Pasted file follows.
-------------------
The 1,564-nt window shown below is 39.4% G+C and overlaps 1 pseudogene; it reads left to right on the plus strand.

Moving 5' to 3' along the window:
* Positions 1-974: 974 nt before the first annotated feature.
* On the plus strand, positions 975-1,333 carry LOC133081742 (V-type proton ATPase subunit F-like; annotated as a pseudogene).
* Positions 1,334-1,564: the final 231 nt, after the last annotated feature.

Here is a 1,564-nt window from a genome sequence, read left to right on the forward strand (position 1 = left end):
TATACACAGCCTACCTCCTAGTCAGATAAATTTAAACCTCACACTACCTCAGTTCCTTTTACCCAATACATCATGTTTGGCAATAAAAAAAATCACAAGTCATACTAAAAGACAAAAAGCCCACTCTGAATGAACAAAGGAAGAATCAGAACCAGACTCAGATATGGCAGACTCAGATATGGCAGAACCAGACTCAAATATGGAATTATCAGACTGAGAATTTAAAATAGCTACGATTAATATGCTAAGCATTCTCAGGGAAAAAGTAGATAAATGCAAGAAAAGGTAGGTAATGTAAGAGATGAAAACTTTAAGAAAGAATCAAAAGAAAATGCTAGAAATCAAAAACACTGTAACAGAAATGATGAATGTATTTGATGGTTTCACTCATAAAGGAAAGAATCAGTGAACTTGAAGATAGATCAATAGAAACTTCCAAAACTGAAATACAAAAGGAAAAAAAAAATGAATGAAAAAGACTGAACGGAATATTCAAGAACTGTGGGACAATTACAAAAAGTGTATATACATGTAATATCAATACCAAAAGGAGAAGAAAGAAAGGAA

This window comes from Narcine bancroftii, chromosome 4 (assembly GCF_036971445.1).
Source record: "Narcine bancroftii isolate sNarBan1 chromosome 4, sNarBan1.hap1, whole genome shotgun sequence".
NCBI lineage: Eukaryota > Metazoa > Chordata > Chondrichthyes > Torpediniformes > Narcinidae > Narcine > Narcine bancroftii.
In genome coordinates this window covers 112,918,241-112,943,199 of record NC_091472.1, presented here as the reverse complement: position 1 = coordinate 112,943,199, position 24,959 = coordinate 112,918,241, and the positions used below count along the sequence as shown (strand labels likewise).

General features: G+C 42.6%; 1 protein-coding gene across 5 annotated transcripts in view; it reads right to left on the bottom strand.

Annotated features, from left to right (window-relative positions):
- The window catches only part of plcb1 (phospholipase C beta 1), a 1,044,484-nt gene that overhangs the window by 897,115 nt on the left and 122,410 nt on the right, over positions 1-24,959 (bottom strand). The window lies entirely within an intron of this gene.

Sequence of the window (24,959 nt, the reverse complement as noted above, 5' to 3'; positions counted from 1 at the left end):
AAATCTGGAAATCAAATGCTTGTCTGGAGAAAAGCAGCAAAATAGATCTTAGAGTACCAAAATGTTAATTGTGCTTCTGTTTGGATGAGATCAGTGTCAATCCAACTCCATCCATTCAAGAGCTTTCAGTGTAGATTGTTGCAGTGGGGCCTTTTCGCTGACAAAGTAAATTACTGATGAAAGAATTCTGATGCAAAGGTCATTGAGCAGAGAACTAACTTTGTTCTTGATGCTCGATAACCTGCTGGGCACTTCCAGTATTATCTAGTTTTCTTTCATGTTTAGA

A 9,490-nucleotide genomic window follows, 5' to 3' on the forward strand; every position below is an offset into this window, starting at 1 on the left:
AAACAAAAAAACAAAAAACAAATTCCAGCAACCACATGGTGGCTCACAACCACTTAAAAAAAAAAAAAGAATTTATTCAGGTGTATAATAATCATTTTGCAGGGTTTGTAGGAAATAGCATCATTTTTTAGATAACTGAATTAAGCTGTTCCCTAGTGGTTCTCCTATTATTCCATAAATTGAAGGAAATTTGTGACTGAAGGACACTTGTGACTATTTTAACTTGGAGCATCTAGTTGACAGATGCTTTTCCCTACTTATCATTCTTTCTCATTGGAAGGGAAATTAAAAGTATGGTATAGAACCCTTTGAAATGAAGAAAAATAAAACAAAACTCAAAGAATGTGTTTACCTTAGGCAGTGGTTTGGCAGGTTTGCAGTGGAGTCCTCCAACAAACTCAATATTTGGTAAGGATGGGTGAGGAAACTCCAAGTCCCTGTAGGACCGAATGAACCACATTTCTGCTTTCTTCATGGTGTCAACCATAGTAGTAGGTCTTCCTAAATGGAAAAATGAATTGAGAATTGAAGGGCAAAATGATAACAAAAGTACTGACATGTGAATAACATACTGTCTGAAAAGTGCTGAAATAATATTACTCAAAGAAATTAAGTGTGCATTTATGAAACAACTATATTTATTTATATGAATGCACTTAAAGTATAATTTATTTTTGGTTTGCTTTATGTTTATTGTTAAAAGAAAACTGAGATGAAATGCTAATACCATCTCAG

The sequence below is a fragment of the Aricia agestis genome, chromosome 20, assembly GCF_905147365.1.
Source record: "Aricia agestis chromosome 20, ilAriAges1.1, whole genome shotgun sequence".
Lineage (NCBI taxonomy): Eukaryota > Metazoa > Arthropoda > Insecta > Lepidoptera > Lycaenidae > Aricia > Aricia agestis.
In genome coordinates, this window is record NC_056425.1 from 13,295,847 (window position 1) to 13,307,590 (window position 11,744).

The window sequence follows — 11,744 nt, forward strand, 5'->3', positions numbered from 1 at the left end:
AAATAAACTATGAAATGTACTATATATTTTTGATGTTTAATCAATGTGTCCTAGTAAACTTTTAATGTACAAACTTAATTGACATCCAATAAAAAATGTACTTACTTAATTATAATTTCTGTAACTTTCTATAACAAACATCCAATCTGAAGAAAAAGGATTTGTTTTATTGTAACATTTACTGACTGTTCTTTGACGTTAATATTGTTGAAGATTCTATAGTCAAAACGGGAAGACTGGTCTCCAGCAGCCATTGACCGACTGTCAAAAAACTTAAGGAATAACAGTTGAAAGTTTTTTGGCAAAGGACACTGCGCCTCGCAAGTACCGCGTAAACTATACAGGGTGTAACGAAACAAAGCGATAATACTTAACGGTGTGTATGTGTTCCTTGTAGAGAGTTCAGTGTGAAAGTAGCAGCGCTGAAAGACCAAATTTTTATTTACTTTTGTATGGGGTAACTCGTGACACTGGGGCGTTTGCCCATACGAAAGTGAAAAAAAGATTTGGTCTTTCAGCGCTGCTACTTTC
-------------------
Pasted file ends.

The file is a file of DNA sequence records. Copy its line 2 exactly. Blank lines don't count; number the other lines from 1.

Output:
Moving 5' to 3' along the window: